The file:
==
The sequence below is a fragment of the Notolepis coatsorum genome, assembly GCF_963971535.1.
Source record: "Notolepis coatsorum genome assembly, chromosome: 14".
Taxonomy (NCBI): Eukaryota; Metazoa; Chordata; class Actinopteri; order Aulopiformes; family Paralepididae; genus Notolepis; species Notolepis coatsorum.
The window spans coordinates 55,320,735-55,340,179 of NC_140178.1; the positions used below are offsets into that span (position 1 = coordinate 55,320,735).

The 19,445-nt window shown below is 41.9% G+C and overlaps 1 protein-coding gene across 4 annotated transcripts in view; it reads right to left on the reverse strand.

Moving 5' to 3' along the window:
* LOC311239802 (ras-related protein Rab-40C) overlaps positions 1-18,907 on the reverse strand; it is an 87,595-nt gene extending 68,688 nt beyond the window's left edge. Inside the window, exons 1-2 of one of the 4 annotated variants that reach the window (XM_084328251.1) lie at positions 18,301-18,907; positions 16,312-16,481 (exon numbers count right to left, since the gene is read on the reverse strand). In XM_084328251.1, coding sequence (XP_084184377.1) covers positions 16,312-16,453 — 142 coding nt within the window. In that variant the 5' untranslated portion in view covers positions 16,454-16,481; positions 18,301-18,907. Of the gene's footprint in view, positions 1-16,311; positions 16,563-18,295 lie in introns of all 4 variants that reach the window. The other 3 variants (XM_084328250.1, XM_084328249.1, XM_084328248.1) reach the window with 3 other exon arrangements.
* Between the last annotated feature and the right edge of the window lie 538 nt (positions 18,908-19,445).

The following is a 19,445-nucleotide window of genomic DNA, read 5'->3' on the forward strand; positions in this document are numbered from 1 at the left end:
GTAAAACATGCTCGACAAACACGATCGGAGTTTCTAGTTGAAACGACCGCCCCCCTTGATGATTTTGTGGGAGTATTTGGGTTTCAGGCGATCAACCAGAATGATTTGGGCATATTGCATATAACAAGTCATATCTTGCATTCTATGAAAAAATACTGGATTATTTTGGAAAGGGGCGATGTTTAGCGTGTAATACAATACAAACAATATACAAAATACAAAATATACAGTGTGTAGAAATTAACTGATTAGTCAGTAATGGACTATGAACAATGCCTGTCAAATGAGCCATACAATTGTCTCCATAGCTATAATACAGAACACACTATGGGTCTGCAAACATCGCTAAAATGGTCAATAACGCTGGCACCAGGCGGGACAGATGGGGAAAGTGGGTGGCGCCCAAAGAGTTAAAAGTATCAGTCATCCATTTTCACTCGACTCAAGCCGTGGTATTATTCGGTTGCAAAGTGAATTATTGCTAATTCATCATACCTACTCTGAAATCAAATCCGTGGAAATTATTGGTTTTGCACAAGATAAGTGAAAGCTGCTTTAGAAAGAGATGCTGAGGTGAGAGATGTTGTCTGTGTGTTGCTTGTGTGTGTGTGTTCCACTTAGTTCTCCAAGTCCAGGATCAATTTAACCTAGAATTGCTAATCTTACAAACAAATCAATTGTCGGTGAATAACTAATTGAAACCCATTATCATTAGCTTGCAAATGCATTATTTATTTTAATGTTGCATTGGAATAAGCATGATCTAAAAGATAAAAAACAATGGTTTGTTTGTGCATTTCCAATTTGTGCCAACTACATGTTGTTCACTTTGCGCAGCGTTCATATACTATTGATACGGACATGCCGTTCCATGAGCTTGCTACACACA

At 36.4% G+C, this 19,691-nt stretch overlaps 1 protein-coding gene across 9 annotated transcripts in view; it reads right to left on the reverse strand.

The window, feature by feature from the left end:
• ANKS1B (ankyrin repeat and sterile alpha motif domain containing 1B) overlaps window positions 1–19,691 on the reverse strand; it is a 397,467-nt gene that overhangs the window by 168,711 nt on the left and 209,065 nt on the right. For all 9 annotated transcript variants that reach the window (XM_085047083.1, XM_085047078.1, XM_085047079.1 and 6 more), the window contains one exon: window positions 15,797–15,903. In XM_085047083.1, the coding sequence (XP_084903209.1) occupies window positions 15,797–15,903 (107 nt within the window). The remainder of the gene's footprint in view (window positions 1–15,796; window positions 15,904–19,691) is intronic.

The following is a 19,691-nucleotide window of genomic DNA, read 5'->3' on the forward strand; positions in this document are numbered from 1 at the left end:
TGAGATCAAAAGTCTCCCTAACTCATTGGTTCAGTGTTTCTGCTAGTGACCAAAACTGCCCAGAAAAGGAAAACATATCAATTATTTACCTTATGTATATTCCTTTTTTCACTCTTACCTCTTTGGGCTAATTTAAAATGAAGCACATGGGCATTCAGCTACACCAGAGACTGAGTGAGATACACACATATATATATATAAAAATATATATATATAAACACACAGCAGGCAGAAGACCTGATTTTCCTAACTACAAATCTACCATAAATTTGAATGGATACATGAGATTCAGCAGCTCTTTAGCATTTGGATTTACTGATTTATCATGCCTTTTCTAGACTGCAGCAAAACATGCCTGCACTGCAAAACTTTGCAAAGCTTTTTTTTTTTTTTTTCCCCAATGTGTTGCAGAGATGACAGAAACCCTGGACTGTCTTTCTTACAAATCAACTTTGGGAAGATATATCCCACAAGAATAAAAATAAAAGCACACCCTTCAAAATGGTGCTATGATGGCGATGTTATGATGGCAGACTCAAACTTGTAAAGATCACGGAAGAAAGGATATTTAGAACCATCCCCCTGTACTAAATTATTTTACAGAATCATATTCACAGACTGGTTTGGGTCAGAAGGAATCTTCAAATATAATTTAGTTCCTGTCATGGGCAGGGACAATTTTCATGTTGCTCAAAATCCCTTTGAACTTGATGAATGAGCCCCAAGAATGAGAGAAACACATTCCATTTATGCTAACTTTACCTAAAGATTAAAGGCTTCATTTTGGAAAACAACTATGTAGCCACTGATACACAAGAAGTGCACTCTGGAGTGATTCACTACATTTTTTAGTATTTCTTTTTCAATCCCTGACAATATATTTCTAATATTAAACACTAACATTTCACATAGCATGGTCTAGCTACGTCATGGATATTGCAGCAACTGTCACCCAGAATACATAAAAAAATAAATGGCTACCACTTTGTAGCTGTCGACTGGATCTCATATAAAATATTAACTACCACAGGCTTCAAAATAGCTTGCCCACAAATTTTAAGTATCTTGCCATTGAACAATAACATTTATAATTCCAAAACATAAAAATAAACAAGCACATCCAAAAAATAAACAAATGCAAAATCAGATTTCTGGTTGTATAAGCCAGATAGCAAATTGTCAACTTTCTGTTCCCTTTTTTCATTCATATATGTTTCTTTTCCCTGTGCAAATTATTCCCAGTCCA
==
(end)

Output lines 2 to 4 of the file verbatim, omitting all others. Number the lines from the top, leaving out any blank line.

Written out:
Source record: "Notolepis coatsorum genome assembly, chromosome: 14".
Taxonomy (NCBI): Eukaryota; Metazoa; Chordata; class Actinopteri; order Aulopiformes; family Paralepididae; genus Notolepis; species Notolepis coatsorum.
The window spans coordinates 55,320,735-55,340,179 of NC_140178.1; the positions used below are offsets into that span (position 1 = coordinate 55,320,735).